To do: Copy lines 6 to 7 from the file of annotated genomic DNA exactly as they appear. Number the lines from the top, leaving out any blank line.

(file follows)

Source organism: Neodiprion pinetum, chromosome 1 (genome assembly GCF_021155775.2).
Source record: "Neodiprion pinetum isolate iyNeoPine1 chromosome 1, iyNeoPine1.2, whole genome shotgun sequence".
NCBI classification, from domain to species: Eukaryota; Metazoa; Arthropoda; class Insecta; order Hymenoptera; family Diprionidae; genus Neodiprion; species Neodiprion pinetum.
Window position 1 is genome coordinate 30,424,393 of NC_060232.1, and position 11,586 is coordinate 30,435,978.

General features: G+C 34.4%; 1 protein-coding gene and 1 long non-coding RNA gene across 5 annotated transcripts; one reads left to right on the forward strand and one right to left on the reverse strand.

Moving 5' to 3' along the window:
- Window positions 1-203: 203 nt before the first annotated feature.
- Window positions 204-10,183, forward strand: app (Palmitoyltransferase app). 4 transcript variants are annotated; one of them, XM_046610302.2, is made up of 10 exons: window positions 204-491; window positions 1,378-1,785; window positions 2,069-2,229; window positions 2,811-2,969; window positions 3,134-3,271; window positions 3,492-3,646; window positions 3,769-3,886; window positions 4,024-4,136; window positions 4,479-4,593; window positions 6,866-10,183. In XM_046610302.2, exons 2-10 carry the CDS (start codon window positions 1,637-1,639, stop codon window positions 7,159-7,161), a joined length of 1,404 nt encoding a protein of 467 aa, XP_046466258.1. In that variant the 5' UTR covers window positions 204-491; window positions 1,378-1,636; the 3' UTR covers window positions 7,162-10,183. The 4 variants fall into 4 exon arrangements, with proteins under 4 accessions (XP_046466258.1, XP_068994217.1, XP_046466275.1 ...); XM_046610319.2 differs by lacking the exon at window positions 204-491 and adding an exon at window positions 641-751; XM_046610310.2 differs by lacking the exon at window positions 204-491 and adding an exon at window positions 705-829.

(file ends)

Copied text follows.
Moving 5' to 3' along the window:
- Window positions 1-203: 203 nt before the first annotated feature.